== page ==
Ransomware advice for organizations, Android spyware found in Play store and Slack password alert.
Welcome to Cyber Security Today. It’s Friday July 19th. I’m Howard Solomon, contributing reporter on cyber security for ITWorldCanda.com.
I was at a cyber security conference outside Toronto on Thursday where ransomware was one of the big topics. By coincidence, at the same time the town of Collierville, Tennessee said it had been victimized by ransomware. The town said access to files has been blocked, but municipal operations and services aren’t affected. Meanwhile, the library system of a county in upstate New York is recovering from a ransomware attack last week. It seems ransomware attacks are popping up daily, but one conference speaker noted that reported attacks dropped last year. But that’s because attackers are focusing on companies and governments rather than sending ransomware out in mass emails to millions of people. One presenter said there’s still a big debate on whether to pay a ransom to get back your data: Paying may encourage attacks, and there’s no guarantee you’ll get access to your data. On the other, companies may not have backups of crucial data they can’t afford to lose. Companies can protect themselves through cyber security basics: Train staff to watch out for a suspicious email, make sure IT is looking for suspicious network activity, limit access to servers and websites, make sure software is patched and updated, and have good backups.
The Google Play store this week pulled seven Android apps that allowed people to silently keep tabs on the location and data of others. Called stalkerware, these apps have names like Spy Tracker, SMS Tracker and Employee Work Spy. They were usually promoted as parental control apps, but they may have also been used to spy on partners suspected of cheating. Because the apps have to be manually installed by a person on someone else’s phone they aren’t big names. Still, security company Avast, which alerted Google about them, says they’ve been downloaded 130,000 times. Victims wouldn’t know they’ve been targeted because the apps can be hidden. Avast calls these apps unethical because they promote criminal behaviour.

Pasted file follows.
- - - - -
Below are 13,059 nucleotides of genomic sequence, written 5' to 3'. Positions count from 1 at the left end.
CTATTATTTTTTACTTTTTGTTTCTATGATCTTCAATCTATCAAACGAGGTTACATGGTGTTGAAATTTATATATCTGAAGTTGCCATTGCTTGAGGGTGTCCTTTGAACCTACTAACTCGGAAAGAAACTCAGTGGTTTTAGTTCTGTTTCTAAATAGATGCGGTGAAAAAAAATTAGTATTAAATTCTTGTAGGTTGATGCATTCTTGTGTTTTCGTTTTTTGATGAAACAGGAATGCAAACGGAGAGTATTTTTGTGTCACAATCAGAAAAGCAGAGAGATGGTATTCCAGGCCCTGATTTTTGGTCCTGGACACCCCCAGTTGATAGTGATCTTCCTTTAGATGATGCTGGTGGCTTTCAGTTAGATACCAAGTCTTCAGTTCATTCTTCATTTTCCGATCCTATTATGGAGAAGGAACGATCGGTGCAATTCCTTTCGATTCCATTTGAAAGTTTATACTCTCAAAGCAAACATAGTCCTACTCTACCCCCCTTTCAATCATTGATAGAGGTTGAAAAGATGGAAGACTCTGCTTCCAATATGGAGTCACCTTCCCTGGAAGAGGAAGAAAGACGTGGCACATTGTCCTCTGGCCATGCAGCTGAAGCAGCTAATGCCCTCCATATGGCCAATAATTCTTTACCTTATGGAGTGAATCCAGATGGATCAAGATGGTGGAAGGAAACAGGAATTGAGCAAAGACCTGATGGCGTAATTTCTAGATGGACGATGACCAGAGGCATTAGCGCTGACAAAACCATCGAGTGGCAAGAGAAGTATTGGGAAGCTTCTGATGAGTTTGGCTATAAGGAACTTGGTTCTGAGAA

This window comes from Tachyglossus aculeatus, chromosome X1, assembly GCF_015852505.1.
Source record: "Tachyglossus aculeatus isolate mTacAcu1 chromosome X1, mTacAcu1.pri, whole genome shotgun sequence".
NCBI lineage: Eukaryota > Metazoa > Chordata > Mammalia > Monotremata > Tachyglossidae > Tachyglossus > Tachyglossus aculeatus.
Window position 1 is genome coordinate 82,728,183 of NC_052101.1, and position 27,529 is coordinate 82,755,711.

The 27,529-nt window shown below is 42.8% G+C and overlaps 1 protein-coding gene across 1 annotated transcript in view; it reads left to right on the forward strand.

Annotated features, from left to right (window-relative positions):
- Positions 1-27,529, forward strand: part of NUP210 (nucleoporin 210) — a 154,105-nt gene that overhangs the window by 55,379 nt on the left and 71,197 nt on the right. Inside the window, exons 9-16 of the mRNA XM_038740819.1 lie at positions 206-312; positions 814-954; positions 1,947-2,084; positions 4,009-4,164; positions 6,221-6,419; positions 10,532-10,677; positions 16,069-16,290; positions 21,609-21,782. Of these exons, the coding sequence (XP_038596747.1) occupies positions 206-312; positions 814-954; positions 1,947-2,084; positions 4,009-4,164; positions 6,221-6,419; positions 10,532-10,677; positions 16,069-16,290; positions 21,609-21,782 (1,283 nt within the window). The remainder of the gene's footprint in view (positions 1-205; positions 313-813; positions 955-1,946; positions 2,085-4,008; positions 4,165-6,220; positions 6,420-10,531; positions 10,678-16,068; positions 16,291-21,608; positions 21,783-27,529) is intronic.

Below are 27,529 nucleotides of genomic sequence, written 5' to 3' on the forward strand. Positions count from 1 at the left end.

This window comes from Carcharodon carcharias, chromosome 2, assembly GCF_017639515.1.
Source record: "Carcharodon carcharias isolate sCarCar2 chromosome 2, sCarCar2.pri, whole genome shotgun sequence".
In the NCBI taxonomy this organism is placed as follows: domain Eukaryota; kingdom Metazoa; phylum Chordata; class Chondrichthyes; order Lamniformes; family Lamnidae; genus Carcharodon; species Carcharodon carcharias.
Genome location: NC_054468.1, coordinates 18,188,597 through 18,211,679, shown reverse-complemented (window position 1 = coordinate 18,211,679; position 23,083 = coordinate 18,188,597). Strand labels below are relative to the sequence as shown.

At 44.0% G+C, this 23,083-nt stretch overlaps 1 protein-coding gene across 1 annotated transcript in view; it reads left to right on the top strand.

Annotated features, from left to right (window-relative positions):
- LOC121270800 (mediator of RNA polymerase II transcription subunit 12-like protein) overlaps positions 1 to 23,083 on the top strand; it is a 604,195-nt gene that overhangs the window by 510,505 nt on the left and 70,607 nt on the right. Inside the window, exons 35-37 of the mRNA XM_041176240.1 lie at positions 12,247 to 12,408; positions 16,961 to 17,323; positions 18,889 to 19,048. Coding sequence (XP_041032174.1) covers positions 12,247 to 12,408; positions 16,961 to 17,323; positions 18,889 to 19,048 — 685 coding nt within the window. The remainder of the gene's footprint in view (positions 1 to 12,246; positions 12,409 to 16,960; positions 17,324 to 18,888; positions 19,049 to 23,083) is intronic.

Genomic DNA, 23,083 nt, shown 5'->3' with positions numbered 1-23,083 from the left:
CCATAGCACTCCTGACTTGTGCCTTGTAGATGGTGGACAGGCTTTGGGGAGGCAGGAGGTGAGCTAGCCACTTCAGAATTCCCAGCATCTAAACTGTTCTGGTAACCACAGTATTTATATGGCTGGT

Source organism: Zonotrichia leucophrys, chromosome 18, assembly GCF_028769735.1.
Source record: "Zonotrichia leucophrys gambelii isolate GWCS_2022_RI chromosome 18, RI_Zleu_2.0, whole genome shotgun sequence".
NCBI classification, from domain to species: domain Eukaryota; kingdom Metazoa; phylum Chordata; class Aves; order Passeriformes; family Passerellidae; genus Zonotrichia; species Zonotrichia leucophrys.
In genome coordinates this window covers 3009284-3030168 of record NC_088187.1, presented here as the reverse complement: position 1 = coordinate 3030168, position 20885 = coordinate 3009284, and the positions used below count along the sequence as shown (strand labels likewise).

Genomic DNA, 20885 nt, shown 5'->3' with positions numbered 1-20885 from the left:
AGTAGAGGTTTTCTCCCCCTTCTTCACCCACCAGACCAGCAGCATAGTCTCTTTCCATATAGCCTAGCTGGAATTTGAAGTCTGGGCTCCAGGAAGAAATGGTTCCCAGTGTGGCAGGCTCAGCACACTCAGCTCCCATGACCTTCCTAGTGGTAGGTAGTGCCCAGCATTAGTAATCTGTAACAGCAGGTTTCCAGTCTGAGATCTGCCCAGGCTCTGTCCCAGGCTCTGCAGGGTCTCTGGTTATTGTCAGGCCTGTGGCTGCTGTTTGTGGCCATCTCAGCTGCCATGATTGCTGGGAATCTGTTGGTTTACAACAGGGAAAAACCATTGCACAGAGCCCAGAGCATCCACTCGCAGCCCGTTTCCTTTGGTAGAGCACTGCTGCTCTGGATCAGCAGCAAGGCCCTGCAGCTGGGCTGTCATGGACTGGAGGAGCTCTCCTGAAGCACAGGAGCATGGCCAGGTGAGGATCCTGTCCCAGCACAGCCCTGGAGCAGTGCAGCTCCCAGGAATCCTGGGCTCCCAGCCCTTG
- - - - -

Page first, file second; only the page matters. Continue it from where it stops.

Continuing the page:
Have you been using the Slack collaboration application for several years? You may recall that in 2015 the company was hacked. In response, Slack reset passwords for users it thought might have had data stolen. This week the company said it is resetting passwords for another group of subscribers after coming across a list of stolen login credentials dating back to that four-year-old incident. One news site estimates it involves 100,000 people. You may be notified if you created a Slack account before March, 2015 and haven’t changed your password recently.
Finally, administrators who oversee a Drupal content management system running version 8.7.4 should consider upgrading to the newest version because of a critical bug.
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